{END OF SPOILERS.}

 

I can see why some readers, especially if encountering this in a classroom setting, would be turned off by the bleak picture of how the universe works. But I love me a good classical tragedy, and admired this one for its neat construction, its clever use of foreshadowing and dread, its exploration of ironies, and its use of a rustic New England setting – so much more accessible than Wharton’s usual New York City high society. The cozy wintry atmosphere of Little Women cedes to something darker and more oppressive; “Guess he’s been in Starkfield too many winters,” a neighbor observes of Ethan. I could see a straight line from Jude the Obscure through Ethan Frome to The Great Gatsby: three stories of an ordinary, poor man who pays the price for grasping for more. I reread this in two sittings yesterday morning and it felt to me like a perfect example of how literature can encapsulate the human condition.

(Secondhand purchase) [181 pages]

 

My original rating (c. 2008):

My rating now:

 

Keep in touch via Twitter (@bookishbeck / @cathy746books) and Instagram (@bookishbeck / @cathy_746books), using the hashtag #NovNov. We’ll add any of your review links in to our master posts.

Classic of the Month & 20 Books of Summer #5: A Pair of Blue Eyes by Thomas Hardy (1873)

While going through my boxes stored in my sister’s basement, I came across an antiquarian copy of this lesser-known Hardy novel. I used to place a lot more value on books’ age and rarity, whereas now I tend to just acquire readable paperback copies. I also used to get on much better with Victorian novels – I completed an MA in Victorian Literature, after all – but these days I generally find them tedious. Two years ago, I DNFed Hardy’s The Well-Beloved, and I ended up mostly skimming A Pair of Blue Eyes after the first 100 pages. In any case, it fit into my 20 Books of Summer colour theme. It’s sad for me that I’ve lost my love for my academic speciality, but life is long and I may well go back to Victorian literature someday.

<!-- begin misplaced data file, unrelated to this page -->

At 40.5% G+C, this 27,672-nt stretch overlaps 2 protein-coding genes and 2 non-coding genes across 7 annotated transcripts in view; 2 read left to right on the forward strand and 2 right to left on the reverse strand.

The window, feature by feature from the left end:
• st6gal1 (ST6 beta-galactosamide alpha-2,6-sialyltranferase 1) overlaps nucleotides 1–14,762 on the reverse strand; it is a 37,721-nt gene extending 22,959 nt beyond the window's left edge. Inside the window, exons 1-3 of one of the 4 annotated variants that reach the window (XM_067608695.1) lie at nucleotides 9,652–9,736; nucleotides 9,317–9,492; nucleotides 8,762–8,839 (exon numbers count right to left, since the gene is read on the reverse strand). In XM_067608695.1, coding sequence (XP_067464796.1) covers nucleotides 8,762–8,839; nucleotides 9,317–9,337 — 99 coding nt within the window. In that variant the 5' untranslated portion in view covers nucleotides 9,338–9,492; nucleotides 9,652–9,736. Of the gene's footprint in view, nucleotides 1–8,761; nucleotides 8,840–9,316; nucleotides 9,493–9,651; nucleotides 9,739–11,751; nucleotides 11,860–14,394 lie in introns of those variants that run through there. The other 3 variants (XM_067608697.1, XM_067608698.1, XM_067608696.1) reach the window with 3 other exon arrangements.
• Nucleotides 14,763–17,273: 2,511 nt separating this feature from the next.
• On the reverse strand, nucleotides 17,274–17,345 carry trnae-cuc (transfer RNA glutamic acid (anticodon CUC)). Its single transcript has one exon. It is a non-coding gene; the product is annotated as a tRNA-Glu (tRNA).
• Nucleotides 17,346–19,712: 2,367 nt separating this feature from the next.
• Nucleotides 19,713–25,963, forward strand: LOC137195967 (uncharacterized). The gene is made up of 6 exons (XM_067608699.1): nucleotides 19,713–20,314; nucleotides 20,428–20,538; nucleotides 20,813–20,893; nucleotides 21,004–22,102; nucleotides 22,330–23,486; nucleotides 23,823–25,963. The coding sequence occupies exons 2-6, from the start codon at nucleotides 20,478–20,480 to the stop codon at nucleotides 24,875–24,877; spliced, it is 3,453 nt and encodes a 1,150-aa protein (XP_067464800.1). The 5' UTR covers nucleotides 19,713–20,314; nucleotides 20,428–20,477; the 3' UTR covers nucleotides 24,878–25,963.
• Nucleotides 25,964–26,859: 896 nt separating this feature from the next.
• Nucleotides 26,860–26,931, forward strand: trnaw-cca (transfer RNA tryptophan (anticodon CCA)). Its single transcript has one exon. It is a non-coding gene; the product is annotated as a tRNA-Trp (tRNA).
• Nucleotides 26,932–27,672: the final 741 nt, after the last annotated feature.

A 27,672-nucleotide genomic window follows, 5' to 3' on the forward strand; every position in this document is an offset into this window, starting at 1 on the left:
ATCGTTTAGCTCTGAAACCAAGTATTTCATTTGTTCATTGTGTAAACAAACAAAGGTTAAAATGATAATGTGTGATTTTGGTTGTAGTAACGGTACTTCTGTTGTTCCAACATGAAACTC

I found similarities to Far from the Madding Crowd, my favourite Hardy novel, as well as to Hardy’s own life. As in FFTMC, the focus is on a vain young woman with three suitors. Elfride Swancourt is best known for her eyes, rapturously described as “blue as autumn distance—blue as the blue we see between the retreating mouldings of hills and woody slopes on a sunny September morning. A misty and shady blue, that had no beginning or surface, and was looked into rather than at.” Her vicar father, suffering from gout and sounding much older than his actual age (40 was a different prospect in that time!), warns her that architects will soon be arriving from London to plan restoration work on the church tower.

The young architectural assistant who arrives at the Swancourts’ coastal parish in “Lower Wessex” (North Devon?) is Stephen Smith, a clear Hardy stand-in, desperate to hide his humble background as he seeks to establish himself in his profession. Stephen emulates his friend Henry Knight, a dilettante essayist and book reviewer. Book learning has given Stephen passable knowledge of everything from Latin to chess, but he doesn’t know how to do practical things like ride a horse. Elfride and Stephen, predictably, fall in love, and she is determined to go ahead with an engagement even when she learns that his parents are a mason and a milkmaid, but her father refuses to grant permission. It’s intriguing that this poor clergyman fancies himself of the class of the Luxellians, local nobility, than of the Smiths.

 

{SPOILERS FOLLOW}

Elfride’s previous love died, and his pauper mother, Mrs Jethway, blames her still for toying with her boy’s affections. When Stephen takes a position in India and Mr Swancourt remarries and moves the family to London, Elfride’s eye wanders. Time for love interest #3. The family runs into Knight, who is a distant cousin of Mrs Swancourt. There’s another, juicier, connection: Elfride is a would-be author (she writes her father’s sermons for him, putting passages in brackets with the instruction “Leave this out if the farmers are falling asleep”) and publishes a medieval romance under a male pseudonym. A negative write-up of her book needles her. “What a plague that reviewer is to me!” And who is it but Knight?